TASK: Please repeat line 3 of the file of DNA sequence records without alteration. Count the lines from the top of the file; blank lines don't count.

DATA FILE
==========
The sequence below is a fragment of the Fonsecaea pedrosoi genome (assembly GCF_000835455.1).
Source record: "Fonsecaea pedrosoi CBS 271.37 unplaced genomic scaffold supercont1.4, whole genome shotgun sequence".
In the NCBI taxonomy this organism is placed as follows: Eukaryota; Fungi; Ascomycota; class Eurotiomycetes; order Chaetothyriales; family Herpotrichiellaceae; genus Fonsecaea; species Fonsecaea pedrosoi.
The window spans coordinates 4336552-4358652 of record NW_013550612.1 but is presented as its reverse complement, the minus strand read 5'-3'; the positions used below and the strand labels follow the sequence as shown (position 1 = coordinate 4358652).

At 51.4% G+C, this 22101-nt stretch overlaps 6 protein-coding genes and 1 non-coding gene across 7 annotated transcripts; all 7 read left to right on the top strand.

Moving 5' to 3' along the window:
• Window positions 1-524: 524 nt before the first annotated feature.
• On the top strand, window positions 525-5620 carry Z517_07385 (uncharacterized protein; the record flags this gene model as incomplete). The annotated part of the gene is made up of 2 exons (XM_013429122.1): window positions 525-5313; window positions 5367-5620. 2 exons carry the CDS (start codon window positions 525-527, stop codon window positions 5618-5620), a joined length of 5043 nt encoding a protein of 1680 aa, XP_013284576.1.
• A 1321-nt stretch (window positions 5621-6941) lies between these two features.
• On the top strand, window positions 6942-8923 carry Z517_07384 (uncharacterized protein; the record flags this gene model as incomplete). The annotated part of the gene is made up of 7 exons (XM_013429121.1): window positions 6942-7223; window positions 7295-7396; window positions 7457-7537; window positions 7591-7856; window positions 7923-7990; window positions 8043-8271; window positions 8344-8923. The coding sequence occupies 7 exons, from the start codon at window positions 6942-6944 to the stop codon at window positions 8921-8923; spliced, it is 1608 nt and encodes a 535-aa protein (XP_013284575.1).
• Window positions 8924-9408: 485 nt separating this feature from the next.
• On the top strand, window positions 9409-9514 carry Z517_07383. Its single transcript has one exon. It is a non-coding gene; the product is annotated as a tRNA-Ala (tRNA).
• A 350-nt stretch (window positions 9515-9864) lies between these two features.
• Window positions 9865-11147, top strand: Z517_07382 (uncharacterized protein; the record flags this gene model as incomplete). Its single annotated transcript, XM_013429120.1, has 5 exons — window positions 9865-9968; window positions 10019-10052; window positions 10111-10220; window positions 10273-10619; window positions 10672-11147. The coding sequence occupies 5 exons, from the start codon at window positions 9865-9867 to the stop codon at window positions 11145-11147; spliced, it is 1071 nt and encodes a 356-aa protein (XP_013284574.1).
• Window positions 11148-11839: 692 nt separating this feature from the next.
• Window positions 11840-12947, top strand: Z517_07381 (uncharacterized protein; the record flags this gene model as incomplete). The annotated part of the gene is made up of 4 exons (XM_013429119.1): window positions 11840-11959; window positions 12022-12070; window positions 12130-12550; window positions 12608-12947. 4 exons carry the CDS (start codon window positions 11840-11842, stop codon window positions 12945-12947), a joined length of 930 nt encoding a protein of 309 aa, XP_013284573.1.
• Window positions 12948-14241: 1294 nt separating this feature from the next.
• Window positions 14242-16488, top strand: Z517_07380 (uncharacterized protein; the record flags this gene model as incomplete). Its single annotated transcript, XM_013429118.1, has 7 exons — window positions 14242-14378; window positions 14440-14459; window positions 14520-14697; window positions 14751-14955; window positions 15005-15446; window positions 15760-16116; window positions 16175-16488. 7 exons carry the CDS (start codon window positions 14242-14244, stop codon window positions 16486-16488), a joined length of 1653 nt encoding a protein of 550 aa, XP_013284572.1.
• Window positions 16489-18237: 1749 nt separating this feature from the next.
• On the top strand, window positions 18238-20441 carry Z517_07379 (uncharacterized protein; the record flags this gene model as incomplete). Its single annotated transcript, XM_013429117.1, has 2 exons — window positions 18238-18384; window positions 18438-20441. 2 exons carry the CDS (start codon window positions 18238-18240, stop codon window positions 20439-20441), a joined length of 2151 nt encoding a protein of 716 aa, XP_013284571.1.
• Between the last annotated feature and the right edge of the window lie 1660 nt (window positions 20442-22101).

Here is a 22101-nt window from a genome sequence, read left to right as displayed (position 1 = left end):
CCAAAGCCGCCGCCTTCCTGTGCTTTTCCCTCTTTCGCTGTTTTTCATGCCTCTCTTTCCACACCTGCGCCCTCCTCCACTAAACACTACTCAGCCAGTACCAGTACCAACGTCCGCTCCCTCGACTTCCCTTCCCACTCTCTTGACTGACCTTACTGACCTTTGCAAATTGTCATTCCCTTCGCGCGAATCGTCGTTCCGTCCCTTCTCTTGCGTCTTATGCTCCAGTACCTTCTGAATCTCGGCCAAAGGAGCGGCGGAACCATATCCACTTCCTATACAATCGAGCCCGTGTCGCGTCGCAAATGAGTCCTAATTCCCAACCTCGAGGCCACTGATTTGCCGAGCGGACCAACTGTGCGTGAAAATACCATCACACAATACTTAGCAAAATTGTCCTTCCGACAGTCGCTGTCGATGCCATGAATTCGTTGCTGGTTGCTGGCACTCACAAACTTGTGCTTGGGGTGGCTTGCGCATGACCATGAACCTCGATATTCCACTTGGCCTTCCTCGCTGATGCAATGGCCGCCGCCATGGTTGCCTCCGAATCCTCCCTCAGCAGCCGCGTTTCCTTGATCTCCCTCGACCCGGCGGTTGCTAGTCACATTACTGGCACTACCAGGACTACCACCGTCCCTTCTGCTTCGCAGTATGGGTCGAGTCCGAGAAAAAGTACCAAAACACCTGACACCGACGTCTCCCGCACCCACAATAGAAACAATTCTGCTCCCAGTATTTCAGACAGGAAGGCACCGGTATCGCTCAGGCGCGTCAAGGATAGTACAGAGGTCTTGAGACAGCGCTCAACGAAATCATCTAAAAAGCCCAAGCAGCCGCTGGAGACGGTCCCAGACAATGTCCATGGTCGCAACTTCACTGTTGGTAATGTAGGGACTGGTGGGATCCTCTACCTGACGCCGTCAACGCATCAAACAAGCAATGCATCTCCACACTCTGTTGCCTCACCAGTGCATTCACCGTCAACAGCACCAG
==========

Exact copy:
In the NCBI taxonomy this organism is placed as follows: Eukaryota; Fungi; Ascomycota; class Eurotiomycetes; order Chaetothyriales; family Herpotrichiellaceae; genus Fonsecaea; species Fonsecaea pedrosoi.